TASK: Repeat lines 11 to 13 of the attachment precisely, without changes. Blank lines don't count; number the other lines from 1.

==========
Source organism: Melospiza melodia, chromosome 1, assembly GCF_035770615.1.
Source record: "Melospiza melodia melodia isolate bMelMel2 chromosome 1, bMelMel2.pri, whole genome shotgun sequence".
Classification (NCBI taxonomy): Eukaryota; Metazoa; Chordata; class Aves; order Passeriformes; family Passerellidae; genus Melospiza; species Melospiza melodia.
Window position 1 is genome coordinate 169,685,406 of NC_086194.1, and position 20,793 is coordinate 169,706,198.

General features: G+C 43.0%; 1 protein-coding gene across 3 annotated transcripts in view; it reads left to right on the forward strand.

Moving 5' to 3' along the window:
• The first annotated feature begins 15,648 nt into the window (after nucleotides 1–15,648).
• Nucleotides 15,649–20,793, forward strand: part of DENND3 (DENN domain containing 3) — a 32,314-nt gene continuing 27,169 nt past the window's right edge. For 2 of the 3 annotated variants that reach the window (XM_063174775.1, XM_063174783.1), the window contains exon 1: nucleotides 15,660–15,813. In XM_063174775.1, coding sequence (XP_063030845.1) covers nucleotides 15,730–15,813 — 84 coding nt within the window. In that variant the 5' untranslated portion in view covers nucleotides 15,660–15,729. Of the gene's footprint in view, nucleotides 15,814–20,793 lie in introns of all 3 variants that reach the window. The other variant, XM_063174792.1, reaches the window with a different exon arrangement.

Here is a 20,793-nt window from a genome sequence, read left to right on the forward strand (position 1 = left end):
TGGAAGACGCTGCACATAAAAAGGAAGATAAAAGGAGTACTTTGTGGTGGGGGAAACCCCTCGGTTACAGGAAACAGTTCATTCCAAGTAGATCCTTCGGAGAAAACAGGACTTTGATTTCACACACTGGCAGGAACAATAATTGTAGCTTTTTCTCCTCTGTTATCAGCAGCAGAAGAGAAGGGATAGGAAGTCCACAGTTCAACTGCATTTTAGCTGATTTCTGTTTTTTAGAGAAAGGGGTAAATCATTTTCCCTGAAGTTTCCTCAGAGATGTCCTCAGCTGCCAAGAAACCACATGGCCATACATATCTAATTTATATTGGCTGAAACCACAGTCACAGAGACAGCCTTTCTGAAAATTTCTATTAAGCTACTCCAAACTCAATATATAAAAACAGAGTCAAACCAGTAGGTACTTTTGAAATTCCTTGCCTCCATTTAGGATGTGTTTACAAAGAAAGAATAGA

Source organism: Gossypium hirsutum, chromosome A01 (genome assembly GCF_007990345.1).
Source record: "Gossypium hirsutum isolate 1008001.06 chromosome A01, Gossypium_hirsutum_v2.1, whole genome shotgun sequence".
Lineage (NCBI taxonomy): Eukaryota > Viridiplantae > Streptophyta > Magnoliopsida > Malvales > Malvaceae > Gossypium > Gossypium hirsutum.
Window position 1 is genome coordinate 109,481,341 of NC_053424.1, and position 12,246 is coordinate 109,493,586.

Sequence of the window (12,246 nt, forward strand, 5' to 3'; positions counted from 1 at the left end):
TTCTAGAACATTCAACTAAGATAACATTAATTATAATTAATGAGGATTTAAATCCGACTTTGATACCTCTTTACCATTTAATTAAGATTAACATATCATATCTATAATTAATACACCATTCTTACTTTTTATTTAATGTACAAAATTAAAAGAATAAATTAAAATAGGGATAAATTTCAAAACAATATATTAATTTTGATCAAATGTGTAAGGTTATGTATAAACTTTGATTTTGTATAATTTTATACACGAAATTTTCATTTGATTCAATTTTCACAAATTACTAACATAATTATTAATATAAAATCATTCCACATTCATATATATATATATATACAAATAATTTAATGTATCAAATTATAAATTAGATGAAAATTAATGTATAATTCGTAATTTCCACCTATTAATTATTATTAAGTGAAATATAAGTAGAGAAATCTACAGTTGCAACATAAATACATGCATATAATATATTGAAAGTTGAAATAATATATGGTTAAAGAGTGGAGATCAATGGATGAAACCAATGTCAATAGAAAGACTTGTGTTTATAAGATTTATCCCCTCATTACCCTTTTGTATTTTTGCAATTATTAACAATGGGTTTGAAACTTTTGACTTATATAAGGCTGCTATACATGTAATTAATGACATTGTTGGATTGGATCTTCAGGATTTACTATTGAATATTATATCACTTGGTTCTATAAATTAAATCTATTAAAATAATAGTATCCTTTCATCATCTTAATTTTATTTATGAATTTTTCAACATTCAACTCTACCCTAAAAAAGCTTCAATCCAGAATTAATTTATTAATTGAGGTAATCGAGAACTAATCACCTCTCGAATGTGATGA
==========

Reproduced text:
Source organism: Gossypium hirsutum, chromosome A01 (genome assembly GCF_007990345.1).
Source record: "Gossypium hirsutum isolate 1008001.06 chromosome A01, Gossypium_hirsutum_v2.1, whole genome shotgun sequence".
Lineage (NCBI taxonomy): Eukaryota > Viridiplantae > Streptophyta > Magnoliopsida > Malvales > Malvaceae > Gossypium > Gossypium hirsutum.